Dr. Harlan Stelmach

Chair, Faculty Forum; Professor, Humanities; Chair, Humanities Department, Dominican University of California, San Rafael, California, USA

Harlan Stelmach’s graduate work in the field of ethics began at Harvard University where he received his masters degree. He completed his doctoral work at the Graduate Theological Union in 1977 in an interdisciplinary program in ethics and social science. A post-doctoral visiting scholar stay at the Haas School of Business in Berkeley contributed to one of his specialties in business ethics. He was the director of the Center for Ethics and Social Policy in Berkeley for five years. He is the chair of the humanities department at Dominican and teaches courses in moral philosophy, medical ethics, and social science and religion. Dr. Stelmach joined the faculty of Dominican in 1997. He currently chairs and teaches courses within the Humanities Department which includes an MA in Humanities and the following undergraduate programs: History, Humanities, Latin American Studies, Philosophy, Religion, Social and Cultural Studies and Women and Gender Studies. He is president of the Board of the Marin Interfaith Council, co-founder and board member for The Center for the Common Good, and project volunteer for the Latin American Council of Churches.

Gary Gorka

Executive Director, Archbishop Alemany Library, Dominican University of California, San Rafael, California, USA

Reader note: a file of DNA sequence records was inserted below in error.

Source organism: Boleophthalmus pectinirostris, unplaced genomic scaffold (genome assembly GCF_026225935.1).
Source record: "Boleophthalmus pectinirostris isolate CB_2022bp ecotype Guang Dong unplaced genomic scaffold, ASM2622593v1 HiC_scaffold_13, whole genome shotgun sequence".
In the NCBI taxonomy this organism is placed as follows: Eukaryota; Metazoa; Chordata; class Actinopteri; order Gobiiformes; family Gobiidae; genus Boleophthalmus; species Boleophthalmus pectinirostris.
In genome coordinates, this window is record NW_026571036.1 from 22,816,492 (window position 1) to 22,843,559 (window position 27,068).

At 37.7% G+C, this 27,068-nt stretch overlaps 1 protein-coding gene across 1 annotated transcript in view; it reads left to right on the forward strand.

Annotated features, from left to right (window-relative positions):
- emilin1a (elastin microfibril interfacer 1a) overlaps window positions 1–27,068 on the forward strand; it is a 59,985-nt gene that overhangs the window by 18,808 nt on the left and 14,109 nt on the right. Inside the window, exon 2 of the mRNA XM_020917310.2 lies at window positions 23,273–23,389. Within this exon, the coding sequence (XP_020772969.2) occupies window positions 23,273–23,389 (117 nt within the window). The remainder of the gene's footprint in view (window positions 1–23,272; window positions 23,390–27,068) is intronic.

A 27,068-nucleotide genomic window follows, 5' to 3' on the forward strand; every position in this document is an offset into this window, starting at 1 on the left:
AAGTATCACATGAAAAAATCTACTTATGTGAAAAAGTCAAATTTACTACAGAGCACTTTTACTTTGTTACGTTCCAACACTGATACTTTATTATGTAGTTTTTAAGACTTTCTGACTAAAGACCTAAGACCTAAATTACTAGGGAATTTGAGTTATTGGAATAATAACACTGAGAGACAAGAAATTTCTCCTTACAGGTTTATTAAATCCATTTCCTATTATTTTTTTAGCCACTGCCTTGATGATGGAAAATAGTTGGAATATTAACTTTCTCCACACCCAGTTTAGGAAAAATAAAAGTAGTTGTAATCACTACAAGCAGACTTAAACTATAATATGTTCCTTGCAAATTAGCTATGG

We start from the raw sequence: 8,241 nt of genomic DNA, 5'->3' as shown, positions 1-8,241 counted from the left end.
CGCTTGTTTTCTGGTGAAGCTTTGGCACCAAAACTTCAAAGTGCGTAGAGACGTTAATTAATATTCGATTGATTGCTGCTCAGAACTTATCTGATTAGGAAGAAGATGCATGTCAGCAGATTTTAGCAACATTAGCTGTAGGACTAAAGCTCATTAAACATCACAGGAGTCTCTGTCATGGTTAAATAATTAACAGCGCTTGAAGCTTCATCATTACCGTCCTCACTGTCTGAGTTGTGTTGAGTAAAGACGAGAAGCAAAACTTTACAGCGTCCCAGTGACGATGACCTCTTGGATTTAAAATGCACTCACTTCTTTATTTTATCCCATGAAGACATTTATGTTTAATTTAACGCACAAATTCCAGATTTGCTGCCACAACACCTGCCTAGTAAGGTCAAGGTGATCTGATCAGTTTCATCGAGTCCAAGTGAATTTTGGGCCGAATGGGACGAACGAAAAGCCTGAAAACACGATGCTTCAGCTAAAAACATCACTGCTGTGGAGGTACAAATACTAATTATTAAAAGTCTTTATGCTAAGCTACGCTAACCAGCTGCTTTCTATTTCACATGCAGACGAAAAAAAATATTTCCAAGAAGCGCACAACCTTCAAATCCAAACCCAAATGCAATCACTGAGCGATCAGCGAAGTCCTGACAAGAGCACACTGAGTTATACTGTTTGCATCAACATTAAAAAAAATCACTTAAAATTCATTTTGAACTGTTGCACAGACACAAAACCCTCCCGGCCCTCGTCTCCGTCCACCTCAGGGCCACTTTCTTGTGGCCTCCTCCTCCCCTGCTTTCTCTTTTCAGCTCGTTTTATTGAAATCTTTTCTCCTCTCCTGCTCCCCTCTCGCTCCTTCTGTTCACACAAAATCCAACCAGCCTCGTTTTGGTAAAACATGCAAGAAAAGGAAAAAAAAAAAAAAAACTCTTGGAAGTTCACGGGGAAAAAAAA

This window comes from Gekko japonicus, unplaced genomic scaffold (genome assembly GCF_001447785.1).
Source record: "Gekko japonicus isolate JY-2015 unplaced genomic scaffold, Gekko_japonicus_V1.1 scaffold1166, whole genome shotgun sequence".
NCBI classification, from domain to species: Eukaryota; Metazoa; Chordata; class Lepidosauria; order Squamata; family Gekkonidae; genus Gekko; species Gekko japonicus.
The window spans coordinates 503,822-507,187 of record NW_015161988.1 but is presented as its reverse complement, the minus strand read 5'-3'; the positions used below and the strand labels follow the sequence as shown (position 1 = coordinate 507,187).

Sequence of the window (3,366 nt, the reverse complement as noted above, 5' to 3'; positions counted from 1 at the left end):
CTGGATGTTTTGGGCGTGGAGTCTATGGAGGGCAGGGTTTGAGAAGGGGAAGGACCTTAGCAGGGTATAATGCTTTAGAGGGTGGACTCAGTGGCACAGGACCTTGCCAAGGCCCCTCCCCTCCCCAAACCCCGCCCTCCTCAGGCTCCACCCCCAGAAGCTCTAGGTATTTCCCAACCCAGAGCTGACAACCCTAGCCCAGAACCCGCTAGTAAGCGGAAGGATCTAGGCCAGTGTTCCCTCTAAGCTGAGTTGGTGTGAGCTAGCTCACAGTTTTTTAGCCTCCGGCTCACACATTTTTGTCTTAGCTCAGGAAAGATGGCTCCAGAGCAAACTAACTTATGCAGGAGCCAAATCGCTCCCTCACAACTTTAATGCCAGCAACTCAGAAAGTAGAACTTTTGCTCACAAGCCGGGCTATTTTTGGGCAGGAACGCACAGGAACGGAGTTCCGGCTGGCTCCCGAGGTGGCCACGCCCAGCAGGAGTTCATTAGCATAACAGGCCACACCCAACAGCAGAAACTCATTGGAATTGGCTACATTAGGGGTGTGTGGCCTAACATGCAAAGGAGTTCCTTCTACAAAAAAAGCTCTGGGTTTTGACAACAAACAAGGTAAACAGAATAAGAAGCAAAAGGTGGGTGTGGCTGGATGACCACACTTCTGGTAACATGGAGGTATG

Gary Gorka, Executive Director of the Archbishop Alemany Library at Dominican University of California since 2005, has led the transition of the library from a traditional print collection to a full-featured access and service center for students and faculty--with a greatly expanded emphasis on electronic delivery and consortial relations with other academic and public libraries. In addition to his administrative duties, Gary frequently teaches information literacy to undergraduate and graduate students and is spearheading several projects to re-engergize faculty research and pedagogy using online data sources and new ubiquitous technologies. Gary, who earned his MLS from Kent State University and holds an MA in Slavic linguistics and literature and a BA in journalism from the Ohio State University, was recently elected to the board of directors of the Statewide California Electronic Library Consortium. Gary served as a database developer for the US Forest Service, translator and foreign language cataloger, consultant to the film archives at Lucasfilm and General manager and media literacy instructor for a public access television station as well as 10 years as reference and systems librarian at Chemical Abstracts Service and five years on the Ohio Dominican University faculty in the department of Library Science.

Dr. Michael Brint

Uyeno-Tseng Professor of International Studies; Director of CLU-Oxford Study Abroad; Professor of Political Science, California Lutheran University, Thousand Oaks, California, USA

Dr. Brint has been a visiting professor at Stanford University; an assistant professor of government and foreign affairs at University of Virginia; Thomas Jefferson Professor at Cambridge University, England; and, immediately prior to coming to CLU, was Director of the Integrated Program in Humane Studies and Associate Professor of Humane Studies at Kenyon College in Gambier, Ohio. Dr. Brint also served as Chief Administrative Officer for Laureate Inc., an organization to improve institutional information, collaboration and student learning through the use of information technology.